Even MBS Below 6% Being 'Whipsawed' by Prepay Threat
Rebounding mortgage rates in late March threatened to "whipsaw" 5.5% and 6.0% 30-year agency mortgage-backed securities, according to mortgage analysts at Bear, Stearns & Co.
Writing in Short-Term Prepayment Estimates, analysts Dale Westhoff, Bruce Kramer and V. S. Srinivasan said the nearly 40- basis-point surge in the average 30-year effective mortgage rate in the third week of March caused the share of outstanding mortgages that are refinanceable to fall from 90% to 73%.
"Nevertheless, another massive refinancing event is now in the mortgage pipelines," the Bear Stearns analysts said, pointing to the 30-year 5.5s and 6.0s as especially vulnerable to getting whipsawed by the rate swing.
"The 5.5% coupon has had no prior incentives, while the 6.0% has had only very marginal incentives up until now," they continued. "Most of these borrowers have already refinanced in the past year and are unlikely to face many obstacles to completing another transaction with fresh documentation available."
The analysts opined that problems related to lender capacity "may be less severe" than in the fourth quarter because "most lenders are now fully staffed and the refinancing machine is running on all cylinders. Therefore, we anticipate that lenders will work through their pipelines more quickly this time around."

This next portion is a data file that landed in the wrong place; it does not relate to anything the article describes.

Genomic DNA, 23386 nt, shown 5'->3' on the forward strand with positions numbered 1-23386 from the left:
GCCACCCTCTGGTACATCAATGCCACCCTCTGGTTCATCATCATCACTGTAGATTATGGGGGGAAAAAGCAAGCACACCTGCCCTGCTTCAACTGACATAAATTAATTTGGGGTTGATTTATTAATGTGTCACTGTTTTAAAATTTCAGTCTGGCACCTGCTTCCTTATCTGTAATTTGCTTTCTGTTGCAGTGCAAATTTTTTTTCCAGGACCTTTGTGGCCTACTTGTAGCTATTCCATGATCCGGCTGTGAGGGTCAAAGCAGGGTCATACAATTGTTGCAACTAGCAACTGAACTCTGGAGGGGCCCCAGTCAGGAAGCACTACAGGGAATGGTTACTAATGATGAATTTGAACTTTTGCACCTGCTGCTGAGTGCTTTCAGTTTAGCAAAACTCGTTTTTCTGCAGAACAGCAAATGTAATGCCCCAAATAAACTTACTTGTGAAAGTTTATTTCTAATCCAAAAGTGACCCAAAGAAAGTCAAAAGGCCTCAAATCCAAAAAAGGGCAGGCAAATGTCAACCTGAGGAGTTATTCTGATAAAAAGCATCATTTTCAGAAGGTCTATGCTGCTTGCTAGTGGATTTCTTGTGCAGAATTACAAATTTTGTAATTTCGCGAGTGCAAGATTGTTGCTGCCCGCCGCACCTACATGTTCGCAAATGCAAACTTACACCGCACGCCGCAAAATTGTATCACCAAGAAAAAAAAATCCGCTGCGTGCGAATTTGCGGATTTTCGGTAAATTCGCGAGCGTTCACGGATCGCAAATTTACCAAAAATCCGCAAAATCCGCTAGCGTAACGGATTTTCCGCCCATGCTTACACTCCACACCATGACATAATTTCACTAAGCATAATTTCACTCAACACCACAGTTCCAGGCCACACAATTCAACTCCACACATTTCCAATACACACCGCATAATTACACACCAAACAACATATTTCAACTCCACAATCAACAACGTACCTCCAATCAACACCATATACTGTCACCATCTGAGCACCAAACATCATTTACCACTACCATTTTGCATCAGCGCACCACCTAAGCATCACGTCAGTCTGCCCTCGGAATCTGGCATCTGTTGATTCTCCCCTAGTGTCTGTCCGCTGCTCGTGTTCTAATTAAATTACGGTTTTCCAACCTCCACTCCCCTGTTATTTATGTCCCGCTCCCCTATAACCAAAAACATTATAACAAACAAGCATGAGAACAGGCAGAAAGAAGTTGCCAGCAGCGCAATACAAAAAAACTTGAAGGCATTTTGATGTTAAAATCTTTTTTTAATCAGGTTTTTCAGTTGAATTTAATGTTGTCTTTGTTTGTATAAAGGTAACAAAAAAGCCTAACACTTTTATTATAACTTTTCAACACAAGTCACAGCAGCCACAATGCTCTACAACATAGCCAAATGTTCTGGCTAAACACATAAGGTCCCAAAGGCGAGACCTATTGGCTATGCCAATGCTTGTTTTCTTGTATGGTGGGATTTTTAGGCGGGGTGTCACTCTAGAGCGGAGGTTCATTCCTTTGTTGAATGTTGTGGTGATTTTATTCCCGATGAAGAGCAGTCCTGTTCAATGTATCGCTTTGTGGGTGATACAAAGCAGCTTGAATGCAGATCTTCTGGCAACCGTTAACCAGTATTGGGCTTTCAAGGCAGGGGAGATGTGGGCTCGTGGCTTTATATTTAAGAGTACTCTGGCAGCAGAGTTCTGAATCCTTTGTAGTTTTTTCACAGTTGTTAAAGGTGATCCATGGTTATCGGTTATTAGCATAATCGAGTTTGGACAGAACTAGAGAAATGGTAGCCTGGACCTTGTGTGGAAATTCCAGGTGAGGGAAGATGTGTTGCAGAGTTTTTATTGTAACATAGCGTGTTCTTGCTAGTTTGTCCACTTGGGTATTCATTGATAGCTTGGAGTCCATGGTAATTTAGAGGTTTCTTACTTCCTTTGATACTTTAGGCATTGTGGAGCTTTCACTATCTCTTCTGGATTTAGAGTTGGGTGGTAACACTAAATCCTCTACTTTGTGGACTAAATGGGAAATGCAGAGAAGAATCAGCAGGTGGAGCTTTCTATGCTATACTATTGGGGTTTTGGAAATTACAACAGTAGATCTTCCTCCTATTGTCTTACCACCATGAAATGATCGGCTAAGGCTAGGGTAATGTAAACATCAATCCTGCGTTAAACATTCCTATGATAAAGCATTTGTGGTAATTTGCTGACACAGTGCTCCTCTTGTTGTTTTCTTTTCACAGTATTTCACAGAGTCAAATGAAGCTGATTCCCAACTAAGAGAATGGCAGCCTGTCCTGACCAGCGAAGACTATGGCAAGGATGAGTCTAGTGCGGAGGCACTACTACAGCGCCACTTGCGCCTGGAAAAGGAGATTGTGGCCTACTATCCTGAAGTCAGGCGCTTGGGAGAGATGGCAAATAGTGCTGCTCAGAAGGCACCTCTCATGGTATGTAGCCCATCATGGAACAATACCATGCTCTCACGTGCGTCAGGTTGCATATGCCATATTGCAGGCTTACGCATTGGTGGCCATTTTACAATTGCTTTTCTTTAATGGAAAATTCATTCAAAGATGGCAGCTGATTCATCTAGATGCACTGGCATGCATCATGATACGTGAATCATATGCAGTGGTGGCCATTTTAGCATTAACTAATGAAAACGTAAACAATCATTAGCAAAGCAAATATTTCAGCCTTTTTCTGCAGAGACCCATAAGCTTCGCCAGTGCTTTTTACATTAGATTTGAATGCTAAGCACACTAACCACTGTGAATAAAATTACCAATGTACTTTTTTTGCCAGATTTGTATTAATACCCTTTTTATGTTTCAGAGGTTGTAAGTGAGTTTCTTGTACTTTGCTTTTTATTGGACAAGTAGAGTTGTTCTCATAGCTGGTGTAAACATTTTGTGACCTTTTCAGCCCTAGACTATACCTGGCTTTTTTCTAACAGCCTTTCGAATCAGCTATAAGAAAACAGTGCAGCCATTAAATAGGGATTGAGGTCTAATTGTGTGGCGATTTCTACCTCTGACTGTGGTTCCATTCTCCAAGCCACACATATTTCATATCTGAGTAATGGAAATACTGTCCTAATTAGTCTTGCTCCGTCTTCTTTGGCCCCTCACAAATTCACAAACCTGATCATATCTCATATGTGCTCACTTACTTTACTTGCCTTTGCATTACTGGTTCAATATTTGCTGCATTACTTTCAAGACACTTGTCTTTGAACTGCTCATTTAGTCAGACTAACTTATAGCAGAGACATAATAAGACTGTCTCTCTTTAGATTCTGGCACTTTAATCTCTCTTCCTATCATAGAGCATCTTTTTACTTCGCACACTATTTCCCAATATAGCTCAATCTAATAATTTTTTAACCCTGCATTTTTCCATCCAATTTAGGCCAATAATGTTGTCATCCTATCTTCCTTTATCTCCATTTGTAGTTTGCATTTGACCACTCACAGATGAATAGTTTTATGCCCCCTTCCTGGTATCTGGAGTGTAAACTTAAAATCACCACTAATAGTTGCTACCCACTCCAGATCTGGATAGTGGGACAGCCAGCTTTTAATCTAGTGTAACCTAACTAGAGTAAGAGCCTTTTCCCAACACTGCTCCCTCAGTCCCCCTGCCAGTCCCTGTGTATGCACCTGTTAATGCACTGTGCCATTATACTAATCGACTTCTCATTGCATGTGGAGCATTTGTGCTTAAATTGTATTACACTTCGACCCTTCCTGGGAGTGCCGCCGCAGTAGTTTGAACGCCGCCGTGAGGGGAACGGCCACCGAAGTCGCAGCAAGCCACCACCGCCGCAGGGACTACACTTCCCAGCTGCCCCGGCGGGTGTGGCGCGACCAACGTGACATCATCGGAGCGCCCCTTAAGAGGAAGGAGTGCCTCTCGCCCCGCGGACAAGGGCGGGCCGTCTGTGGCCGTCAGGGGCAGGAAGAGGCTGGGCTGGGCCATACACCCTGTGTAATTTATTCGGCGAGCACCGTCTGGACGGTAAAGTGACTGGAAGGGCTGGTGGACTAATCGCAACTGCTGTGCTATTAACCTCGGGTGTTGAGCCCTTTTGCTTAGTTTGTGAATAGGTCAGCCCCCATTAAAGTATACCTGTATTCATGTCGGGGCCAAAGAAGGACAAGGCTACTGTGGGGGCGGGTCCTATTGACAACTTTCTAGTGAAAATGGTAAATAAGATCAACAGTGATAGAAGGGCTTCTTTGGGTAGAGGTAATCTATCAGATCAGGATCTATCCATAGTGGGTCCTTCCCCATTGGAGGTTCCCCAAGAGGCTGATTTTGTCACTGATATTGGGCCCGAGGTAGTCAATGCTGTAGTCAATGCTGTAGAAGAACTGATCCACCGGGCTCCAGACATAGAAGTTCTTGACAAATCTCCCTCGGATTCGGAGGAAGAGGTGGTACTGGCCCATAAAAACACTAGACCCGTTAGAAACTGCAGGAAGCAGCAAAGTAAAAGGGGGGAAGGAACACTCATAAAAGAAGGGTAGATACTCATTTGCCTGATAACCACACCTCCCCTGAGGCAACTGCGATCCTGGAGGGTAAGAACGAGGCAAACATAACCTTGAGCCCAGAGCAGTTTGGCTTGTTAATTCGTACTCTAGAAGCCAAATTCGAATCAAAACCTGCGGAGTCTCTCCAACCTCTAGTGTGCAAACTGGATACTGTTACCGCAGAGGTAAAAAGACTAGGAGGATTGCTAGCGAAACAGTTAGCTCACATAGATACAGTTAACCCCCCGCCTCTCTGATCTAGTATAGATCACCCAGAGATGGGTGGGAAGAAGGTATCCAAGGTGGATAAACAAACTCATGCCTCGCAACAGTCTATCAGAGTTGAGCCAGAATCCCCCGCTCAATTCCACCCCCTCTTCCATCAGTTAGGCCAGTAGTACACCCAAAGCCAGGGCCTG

In other prepayment-related news, analysts at the Merrill Lynch Global Securities Research & Economics Group recently reviewed prepayments on agency MBS backed by hybrid adjustable-rate mortgages. They concluded that hybrid ARMs prepay faster than fixed-rate mortgages when the mortgage pools are out-of-the-money.
Noting the growing popularity of hybrid ARMs, analysts Desmond Macauley and Akiva Dickstein examined hybrid ARM speeds during the fixed-rate portion of the loan.
They found that refinancing incentives change the relationship between hybrid and fixed-rate prepayments, which "tend to converge as they move deeply in-the-money," the analysts said.
Both hybrid ARM and fixed-rate pools have prepaid at constant prepayment rates of 55%-58% CPR, they found, with incentives of 150 basis points (pools with weighted average coupon rates 150 bps above the prevailing rate for comparable loans).
Hybrid ARM and 30-year speeds "seem to converge when they are deeply in-the-money, yet have very different speeds when they are slightly in-the-money or out-of-the-money," they said, suggesting that the variability of ARM speeds may be less than that of fixed-rate mortgages, the Merrill Lynch analysts said.
But the analysts said the relationship is not quite what it seems.
Hybrid ARM pools have higher baseline speeds than fixed-rate pools, so they accelerate less than fixed-rate mortgage pools when deep in-the-money the analysts determined.
"Yet in recent years, ARMs have appeared to prepay much faster because the ARM rate has been more volatile than the 30-year rate," the analysts said. "In other words, the acceleration of ARM prepayments in the recent refinancing cycle has less to do with the callability of the collateral and more to do with the fact that the ARM rate has rallied by 50 bps more than the 30-year rate in the past two years."
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